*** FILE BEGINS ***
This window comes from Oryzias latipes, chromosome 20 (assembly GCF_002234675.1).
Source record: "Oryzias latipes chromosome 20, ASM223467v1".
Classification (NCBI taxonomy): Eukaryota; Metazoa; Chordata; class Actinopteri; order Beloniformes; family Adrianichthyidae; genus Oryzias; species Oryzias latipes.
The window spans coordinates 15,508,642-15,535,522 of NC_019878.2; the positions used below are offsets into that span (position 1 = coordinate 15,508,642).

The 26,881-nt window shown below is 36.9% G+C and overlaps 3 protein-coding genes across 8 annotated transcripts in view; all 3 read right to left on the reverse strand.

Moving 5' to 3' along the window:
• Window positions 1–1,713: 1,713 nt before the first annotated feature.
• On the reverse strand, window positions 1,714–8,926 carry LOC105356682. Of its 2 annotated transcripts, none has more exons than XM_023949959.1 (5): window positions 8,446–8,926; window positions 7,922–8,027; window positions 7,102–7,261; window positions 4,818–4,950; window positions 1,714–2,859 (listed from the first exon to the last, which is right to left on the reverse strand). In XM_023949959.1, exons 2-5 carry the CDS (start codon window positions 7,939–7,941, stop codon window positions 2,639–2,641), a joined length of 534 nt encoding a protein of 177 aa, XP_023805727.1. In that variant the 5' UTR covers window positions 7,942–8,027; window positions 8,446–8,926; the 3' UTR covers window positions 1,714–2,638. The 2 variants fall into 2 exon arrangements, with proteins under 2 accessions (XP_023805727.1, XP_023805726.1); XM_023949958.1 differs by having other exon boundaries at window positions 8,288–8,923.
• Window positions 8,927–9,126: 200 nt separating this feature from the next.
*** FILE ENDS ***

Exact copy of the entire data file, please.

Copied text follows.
This window comes from Oryzias latipes, chromosome 20 (assembly GCF_002234675.1).
Source record: "Oryzias latipes chromosome 20, ASM223467v1".
Classification (NCBI taxonomy): Eukaryota; Metazoa; Chordata; class Actinopteri; order Beloniformes; family Adrianichthyidae; genus Oryzias; species Oryzias latipes.
The window spans coordinates 15,508,642-15,535,522 of NC_019878.2; the positions used below are offsets into that span (position 1 = coordinate 15,508,642).

The 26,881-nt window shown below is 36.9% G+C and overlaps 3 protein-coding genes across 8 annotated transcripts in view; all 3 read right to left on the reverse strand.

Moving 5' to 3' along the window:
• Window positions 1–1,713: 1,713 nt before the first annotated feature.
• On the reverse strand, window positions 1,714–8,926 carry LOC105356682. Of its 2 annotated transcripts, none has more exons than XM_023949959.1 (5): window positions 8,446–8,926; window positions 7,922–8,027; window positions 7,102–7,261; window positions 4,818–4,950; window positions 1,714–2,859 (listed from the first exon to the last, which is right to left on the reverse strand). In XM_023949959.1, exons 2-5 carry the CDS (start codon window positions 7,939–7,941, stop codon window positions 2,639–2,641), a joined length of 534 nt encoding a protein of 177 aa, XP_023805727.1. In that variant the 5' UTR covers window positions 7,942–8,027; window positions 8,446–8,926; the 3' UTR covers window positions 1,714–2,638. The 2 variants fall into 2 exon arrangements, with proteins under 2 accessions (XP_023805727.1, XP_023805726.1); XM_023949958.1 differs by having other exon boundaries at window positions 8,288–8,923.
• Window positions 8,927–9,126: 200 nt separating this feature from the next.